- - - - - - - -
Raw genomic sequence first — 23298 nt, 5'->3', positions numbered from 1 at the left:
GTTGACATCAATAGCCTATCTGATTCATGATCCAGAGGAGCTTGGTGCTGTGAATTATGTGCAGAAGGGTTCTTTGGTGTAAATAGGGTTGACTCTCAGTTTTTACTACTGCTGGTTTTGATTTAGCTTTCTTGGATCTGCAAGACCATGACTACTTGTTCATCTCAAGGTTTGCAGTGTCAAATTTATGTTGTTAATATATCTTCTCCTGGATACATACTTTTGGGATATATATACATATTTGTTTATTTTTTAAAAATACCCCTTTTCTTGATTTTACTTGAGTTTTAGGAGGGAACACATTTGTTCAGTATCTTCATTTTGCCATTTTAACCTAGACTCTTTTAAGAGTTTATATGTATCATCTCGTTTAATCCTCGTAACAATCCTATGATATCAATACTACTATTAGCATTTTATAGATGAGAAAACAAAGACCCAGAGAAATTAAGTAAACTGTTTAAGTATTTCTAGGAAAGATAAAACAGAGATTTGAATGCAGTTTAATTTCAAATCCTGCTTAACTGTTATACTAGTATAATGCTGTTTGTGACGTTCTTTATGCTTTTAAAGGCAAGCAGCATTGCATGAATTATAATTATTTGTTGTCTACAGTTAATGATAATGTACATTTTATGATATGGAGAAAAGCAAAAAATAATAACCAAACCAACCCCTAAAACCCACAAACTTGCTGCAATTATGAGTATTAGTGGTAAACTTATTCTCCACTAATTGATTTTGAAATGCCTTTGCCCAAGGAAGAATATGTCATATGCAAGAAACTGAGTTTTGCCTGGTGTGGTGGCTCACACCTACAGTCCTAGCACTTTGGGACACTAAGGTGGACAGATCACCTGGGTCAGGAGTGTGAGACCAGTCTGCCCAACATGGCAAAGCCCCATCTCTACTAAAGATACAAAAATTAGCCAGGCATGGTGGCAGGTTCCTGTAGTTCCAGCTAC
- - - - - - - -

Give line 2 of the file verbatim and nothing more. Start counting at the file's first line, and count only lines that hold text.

GTTGACATCAATAGCCTATCTGATTCATGATCCAGAGGAGCTTGGTGCTGTGAATTATGTGCAGAAGGGTTCTTTGGTGTAAATAGGGTTGACTCTCAGTTTTTACTACTGCTGGTTTTGATTTAGCTTTCTTGGATCTGCAAGACCATGACTACTTGTTCATCTCAAGGTTTGCAGTGTCAAATTTATGTTGTTAATATATCTTCTCCTGGATACATACTTTTGGGATATATATACATATTTGTTTATTTTTTAAAAATACCCCTTTTCTTGATTTTACTTGAGTTTTAGGAGGGAACACATTTGTTCAGTATCTTCATTTTGCCATTTTAACCTAGACTCTTTTAAGAGTTTATATGTATCATCTCGTTTAATCCTCGTAACAATCCTATGATATCAATACTACTATTAGCATTTTATAGATGAGAAAACAAAGACCCAGAGAAATTAAGTAAACTGTTTAAGTATTTCTAGGAAAGATAAAACAGAGATTTGAATGCAGTTTAATTTCAAATCCTGCTTAACTGTTATACTAGTATAATGCTGTTTGTGACGTTCTTTATGCTTTTAAAGGCAAGCAGCATTGCATGAATTATAATTATTTGTTGTCTACAGTTAATGATAATGTACATTTTATGATATGGAGAAAAGCAAAAAATAATAACCAAACCAACCCCTAAAACCCACAAACTTGCTGCAATTATGAGTATTAGTGGTAAACTTATTCTCCACTAATTGATTTTGAAATGCCTTTGCCCAAGGAAGAATATGTCATATGCAAGAAACTGAGTTTTGCCTGGTGTGGTGGCTCACACCTACAGTCCTAGCACTTTGGGACACTAAGGTGGACAGATCACCTGGGTCAGGAGTGTGAGACCAGTCTGCCCAACATGGCAAAGCCCCATCTCTACTAAAGATACAAAAATTAGCCAGGCATGGTGGCAGGTTCCTGTAGTTCCAGCTAC